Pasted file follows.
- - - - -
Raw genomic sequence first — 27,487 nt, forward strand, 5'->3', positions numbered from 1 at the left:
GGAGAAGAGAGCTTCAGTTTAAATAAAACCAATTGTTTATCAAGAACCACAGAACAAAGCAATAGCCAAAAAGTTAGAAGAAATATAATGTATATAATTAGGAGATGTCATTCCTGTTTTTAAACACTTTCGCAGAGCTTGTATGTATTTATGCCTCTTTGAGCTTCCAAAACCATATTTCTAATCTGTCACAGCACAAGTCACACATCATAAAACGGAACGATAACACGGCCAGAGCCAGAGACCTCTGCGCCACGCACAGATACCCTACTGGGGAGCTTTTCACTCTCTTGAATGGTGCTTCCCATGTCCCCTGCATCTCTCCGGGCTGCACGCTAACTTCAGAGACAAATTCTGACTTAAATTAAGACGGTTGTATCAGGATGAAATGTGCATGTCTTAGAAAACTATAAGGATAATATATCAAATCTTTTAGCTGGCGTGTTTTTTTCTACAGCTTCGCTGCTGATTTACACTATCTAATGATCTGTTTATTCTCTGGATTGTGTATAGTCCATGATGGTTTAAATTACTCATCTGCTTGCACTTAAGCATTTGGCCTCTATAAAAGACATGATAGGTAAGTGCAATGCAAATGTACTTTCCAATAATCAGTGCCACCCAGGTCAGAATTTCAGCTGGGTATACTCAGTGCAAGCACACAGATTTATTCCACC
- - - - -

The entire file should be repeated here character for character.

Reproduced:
Raw genomic sequence first — 27,487 nt, forward strand, 5'->3', positions numbered from 1 at the left:
GGAGAAGAGAGCTTCAGTTTAAATAAAACCAATTGTTTATCAAGAACCACAGAACAAAGCAATAGCCAAAAAGTTAGAAGAAATATAATGTATATAATTAGGAGATGTCATTCCTGTTTTTAAACACTTTCGCAGAGCTTGTATGTATTTATGCCTCTTTGAGCTTCCAAAACCATATTTCTAATCTGTCACAGCACAAGTCACACATCATAAAACGGAACGATAACACGGCCAGAGCCAGAGACCTCTGCGCCACGCACAGATACCCTACTGGGGAGCTTTTCACTCTCTTGAATGGTGCTTCCCATGTCCCCTGCATCTCTCCGGGCTGCACGCTAACTTCAGAGACAAATTCTGACTTAAATTAAGACGGTTGTATCAGGATGAAATGTGCATGTCTTAGAAAACTATAAGGATAATATATCAAATCTTTTAGCTGGCGTGTTTTTTTCTACAGCTTCGCTGCTGATTTACACTATCTAATGATCTGTTTATTCTCTGGATTGTGTATAGTCCATGATGGTTTAAATTACTCATCTGCTTGCACTTAAGCATTTGGCCTCTATAAAAGACATGATAGGTAAGTGCAATGCAAATGTACTTTCCAATAATCAGTGCCACCCAGGTCAGAATTTCAGCTGGGTATACTCAGTGCAAGCACACAGATTTATTCCACC